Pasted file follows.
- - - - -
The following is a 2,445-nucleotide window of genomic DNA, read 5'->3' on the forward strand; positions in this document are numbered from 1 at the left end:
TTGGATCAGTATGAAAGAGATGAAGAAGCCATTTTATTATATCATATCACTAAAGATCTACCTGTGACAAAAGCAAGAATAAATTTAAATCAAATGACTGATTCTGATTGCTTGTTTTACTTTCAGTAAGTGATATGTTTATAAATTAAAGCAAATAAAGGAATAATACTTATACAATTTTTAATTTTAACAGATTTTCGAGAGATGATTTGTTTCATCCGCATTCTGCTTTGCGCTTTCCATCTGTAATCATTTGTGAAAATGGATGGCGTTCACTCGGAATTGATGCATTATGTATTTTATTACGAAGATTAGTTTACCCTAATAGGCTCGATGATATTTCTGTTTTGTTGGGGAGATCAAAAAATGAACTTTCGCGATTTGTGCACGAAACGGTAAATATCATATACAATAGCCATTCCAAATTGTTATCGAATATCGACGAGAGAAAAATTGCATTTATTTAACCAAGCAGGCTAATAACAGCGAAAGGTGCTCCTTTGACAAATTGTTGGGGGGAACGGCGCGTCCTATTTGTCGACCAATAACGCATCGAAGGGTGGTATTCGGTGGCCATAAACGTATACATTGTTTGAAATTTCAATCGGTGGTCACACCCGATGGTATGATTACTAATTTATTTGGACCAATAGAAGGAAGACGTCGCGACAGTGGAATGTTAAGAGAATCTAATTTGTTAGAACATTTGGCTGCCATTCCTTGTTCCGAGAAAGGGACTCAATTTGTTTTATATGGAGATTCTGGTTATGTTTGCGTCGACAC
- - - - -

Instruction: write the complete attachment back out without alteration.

The following is a 2,445-nucleotide window of genomic DNA, read 5'->3' on the forward strand; positions in this document are numbered from 1 at the left end:
TTGGATCAGTATGAAAGAGATGAAGAAGCCATTTTATTATATCATATCACTAAAGATCTACCTGTGACAAAAGCAAGAATAAATTTAAATCAAATGACTGATTCTGATTGCTTGTTTTACTTTCAGTAAGTGATATGTTTATAAATTAAAGCAAATAAAGGAATAATACTTATACAATTTTTAATTTTAACAGATTTTCGAGAGATGATTTGTTTCATCCGCATTCTGCTTTGCGCTTTCCATCTGTAATCATTTGTGAAAATGGATGGCGTTCACTCGGAATTGATGCATTATGTATTTTATTACGAAGATTAGTTTACCCTAATAGGCTCGATGATATTTCTGTTTTGTTGGGGAGATCAAAAAATGAACTTTCGCGATTTGTGCACGAAACGGTAAATATCATATACAATAGCCATTCCAAATTGTTATCGAATATCGACGAGAGAAAAATTGCATTTATTTAACCAAGCAGGCTAATAACAGCGAAAGGTGCTCCTTTGACAAATTGTTGGGGGGAACGGCGCGTCCTATTTGTCGACCAATAACGCATCGAAGGGTGGTATTCGGTGGCCATAAACGTATACATTGTTTGAAATTTCAATCGGTGGTCACACCCGATGGTATGATTACTAATTTATTTGGACCAATAGAAGGAAGACGTCGCGACAGTGGAATGTTAAGAGAATCTAATTTGTTAGAACATTTGGCTGCCATTCCTTGTTCCGAGAAAGGGACTCAATTTGTTTTATATGGAGATTCTGGTTATGTTTGCGTCGACAC